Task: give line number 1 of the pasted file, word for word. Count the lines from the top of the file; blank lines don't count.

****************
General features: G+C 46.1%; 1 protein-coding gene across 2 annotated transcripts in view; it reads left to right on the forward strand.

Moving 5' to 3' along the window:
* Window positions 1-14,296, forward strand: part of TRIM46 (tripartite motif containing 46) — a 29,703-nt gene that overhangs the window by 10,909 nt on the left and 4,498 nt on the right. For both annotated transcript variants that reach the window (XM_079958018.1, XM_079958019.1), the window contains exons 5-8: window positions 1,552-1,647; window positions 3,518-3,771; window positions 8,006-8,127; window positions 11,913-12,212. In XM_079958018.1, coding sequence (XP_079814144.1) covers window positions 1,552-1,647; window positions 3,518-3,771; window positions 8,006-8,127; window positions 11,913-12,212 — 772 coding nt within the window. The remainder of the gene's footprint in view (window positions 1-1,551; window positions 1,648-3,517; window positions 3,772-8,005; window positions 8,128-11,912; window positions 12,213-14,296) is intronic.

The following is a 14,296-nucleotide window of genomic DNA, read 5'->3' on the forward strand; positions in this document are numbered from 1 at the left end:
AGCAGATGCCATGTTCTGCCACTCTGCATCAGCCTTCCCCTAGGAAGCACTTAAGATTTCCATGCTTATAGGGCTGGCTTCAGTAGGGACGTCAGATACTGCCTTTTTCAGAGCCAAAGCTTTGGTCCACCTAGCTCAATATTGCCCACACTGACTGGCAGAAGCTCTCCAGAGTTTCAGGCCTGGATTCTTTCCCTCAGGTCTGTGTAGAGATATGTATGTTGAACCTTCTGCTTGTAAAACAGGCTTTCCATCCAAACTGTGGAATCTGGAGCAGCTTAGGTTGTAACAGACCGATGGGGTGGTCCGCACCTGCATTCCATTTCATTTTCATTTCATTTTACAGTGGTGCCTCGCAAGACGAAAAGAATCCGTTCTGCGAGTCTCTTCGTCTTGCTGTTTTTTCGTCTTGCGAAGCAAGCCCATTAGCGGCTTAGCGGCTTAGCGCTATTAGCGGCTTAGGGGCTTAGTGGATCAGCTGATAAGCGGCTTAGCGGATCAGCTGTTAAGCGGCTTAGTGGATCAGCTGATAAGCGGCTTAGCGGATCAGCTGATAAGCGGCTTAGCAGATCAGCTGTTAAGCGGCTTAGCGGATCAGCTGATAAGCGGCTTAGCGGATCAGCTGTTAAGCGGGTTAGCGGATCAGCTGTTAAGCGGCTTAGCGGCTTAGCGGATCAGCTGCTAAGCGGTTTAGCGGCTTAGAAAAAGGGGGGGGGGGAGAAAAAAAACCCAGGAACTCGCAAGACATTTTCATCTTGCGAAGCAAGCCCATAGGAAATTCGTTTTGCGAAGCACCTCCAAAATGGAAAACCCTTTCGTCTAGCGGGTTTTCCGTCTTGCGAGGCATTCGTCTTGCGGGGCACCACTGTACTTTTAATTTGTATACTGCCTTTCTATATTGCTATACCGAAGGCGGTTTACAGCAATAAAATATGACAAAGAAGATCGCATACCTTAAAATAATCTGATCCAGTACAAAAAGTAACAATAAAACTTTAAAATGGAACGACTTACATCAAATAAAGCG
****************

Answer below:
General features: G+C 46.1%; 1 protein-coding gene across 2 annotated transcripts in view; it reads left to right on the forward strand.